Skincare after 55

Adjusting the regimen for senior skin as one ages.

From fine lines to age spots, normal changes in the skin are inevitable as it matures. Skincare after 50 doesn’t need to involve plastic surgery or products with a high price tag. There are simple options for treating the conditions that appear as one ages.

“Everyone ages differently, but you may notice your skin is drier and thinner and starting to look like paper,” said dermatologist Shelly Hall, M.D. “You may notice that you’re developing more age spots wrinkles and creases. Your skin might be blotchier and irritated easily. You also might notice that you skins heals more slowly.”

One of the top recommendations for aging skincare is sunscreen. “For most of us, skin gets more fragile as we age. That’s why it’s essential for seniors to take extra care and protect themselves from the sun,” said Susan Yohe, gerontology nurse for the Fairfax County Health Department. “In addition to using a high-SPF sunscreen, we also recommend long, loose-fitting clothing that covers the skin, and a wide-brimmed hat when outside. This will help keep you safe and preserve your skin.”

“Wear sunglasses to reduce lines around eyes,” added Hall. “Slather on sunscreen that offers broad-spectrum protection and stay out of the sun between 10 a.m. and 2 p.m. It’s so important because the sun can age your skin prematurely. Indoor tanning and sun lamps expose your skins to UV rays which can also make your skin age faster.”

Watch for skin cancer that can occur because of too much exposure to the son, warns Hall. “Everyone should see a dermatologist for a skin care exam at some point.”

Wash your face twice a day, but avoid using soap, suggest Hall. “Use warm water and a mild cleaner, but don’t scrub.”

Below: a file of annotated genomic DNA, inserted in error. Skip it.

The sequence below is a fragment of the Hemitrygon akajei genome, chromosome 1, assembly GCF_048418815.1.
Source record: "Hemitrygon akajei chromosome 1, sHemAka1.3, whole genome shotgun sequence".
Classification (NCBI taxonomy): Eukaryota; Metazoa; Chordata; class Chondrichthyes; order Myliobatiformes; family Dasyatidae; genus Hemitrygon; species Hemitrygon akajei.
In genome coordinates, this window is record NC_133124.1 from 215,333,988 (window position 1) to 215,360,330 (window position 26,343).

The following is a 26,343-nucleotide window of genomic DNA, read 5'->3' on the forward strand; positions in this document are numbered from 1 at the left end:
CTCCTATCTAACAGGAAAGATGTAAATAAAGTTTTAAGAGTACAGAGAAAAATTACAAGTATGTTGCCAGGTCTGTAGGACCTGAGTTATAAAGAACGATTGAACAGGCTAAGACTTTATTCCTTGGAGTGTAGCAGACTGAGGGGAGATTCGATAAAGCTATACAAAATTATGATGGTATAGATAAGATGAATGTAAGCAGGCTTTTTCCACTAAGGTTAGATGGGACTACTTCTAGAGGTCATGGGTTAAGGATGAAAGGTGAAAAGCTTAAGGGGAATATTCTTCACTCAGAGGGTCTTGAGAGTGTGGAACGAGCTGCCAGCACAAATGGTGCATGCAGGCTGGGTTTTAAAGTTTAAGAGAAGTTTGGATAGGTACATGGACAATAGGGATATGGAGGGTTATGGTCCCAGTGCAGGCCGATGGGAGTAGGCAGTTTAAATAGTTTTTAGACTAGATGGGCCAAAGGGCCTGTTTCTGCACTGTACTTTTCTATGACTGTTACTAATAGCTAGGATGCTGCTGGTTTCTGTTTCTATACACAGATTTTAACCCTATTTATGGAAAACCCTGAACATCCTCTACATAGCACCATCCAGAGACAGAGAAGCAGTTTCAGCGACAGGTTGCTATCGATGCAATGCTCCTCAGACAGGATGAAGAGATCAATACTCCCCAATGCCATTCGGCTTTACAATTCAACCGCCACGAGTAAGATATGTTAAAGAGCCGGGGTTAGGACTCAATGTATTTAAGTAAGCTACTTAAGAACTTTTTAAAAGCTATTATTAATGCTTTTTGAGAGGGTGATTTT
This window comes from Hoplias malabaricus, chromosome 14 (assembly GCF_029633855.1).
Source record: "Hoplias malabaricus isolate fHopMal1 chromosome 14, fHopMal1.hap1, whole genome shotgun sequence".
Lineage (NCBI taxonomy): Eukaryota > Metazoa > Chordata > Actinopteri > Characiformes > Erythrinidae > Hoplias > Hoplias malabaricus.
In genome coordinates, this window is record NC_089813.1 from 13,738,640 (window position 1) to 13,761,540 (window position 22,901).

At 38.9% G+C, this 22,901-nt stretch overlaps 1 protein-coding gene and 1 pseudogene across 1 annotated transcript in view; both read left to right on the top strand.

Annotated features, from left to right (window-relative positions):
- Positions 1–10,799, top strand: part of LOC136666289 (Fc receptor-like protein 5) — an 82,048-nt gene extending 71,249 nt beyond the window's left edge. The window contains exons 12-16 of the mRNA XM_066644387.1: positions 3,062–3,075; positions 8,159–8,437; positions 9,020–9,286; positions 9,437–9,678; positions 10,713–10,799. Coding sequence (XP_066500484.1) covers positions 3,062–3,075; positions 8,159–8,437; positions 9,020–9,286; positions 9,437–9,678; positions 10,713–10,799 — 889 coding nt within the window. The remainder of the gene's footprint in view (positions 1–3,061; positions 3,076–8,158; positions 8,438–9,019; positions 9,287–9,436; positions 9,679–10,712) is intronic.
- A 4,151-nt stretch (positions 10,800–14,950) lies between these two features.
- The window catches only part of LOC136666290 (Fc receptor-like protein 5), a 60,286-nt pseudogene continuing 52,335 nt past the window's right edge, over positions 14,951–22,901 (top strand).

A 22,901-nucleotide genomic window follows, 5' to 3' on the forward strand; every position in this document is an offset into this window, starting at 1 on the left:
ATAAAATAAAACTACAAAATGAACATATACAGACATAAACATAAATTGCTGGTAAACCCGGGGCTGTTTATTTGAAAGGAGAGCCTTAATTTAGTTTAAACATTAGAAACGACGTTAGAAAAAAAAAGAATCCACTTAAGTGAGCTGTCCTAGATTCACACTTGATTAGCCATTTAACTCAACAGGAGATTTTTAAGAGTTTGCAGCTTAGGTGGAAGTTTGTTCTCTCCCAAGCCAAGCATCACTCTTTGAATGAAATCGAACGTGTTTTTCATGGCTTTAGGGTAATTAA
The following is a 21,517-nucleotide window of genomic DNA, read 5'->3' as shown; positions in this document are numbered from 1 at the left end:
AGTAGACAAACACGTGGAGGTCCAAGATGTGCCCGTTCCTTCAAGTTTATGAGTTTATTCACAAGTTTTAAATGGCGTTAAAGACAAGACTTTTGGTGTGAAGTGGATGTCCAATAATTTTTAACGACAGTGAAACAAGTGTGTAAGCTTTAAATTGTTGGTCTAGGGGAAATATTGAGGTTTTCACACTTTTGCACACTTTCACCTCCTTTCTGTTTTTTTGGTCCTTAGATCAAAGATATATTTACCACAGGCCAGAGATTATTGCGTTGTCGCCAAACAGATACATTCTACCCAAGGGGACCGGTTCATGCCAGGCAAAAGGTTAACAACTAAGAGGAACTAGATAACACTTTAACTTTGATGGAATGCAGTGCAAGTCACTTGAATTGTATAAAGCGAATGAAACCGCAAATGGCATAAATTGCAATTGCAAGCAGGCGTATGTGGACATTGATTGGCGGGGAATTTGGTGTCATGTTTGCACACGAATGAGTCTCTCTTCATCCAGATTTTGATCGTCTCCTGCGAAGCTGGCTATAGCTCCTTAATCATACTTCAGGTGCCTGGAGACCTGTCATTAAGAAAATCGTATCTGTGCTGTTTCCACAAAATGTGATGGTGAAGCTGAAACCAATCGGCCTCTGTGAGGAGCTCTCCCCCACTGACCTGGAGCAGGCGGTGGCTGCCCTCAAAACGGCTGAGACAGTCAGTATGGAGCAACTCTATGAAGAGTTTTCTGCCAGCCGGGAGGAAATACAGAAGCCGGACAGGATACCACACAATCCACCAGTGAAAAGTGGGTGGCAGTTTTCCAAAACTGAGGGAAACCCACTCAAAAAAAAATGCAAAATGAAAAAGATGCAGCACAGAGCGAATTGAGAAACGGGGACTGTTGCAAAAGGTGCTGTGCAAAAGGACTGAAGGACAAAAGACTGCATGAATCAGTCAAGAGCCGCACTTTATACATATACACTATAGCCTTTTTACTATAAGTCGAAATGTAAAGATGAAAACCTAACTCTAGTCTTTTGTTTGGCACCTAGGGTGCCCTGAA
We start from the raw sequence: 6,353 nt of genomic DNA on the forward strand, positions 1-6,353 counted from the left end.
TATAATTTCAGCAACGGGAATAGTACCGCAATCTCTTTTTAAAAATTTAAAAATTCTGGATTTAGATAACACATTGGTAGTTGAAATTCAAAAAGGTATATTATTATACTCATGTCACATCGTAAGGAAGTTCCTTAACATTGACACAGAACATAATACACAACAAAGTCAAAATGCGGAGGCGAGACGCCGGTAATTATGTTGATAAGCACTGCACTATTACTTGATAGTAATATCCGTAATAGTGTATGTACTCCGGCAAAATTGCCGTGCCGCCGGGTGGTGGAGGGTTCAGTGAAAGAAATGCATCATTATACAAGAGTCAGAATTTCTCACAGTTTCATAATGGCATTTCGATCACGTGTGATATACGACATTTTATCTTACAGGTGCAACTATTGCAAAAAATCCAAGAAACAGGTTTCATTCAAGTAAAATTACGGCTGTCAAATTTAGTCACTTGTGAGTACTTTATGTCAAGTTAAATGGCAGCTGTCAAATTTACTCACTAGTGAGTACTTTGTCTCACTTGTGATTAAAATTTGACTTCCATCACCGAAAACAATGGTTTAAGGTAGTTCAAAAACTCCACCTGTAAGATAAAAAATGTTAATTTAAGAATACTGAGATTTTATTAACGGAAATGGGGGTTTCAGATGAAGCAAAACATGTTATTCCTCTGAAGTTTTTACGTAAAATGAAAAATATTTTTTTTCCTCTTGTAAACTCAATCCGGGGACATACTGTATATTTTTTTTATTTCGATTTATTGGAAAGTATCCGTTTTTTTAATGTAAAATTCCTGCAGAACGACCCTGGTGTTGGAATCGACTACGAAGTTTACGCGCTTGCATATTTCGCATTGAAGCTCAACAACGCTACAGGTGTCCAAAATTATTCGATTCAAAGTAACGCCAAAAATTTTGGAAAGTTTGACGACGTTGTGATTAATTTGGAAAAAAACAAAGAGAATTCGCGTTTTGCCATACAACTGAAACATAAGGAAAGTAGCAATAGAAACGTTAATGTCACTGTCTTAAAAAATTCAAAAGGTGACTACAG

“Vitamin A cream can reduce fine wrinkles,” said Hall. “It also helps with rough skin and hyper-pigmentation or discoloration that comes with aging and overexposure to the sun. Products that contain Vitamin C can lead to healthy skin and may reverse the negative effects of aging.”

Getting adequate sleep promotes healthy skin, says Hall. “It gives our body and skin time to refresh and renew.”

Diet and lifestyle also play a role in the way one’s skin ages. Eliminating smoking, decreasing alcohol consumption and eating fresh fruits and vegetables and foods rich in Omega-3 offer the nutrients necessary for healthy, glowing skin, says Sara Ducey, professor of Nutrition at Montgomery College.

“Water is especially important for keeping skin hydrated,” she said. “Fish is particularly important, especially fatty fish that are rich in Omega-3 fatty acids like salmon and tuna. Berries are great for the skin because they help keep inflammation down. Green, leafy vegetables, especially parsley and lettuces, offer tremendous nutrition.”

A simple and holistic approach is the foundation of skincare, advises Hall. “The bottom line is maintaining a healthy lifestyle, eating a healthy diet and practicing sun protection,” she said.

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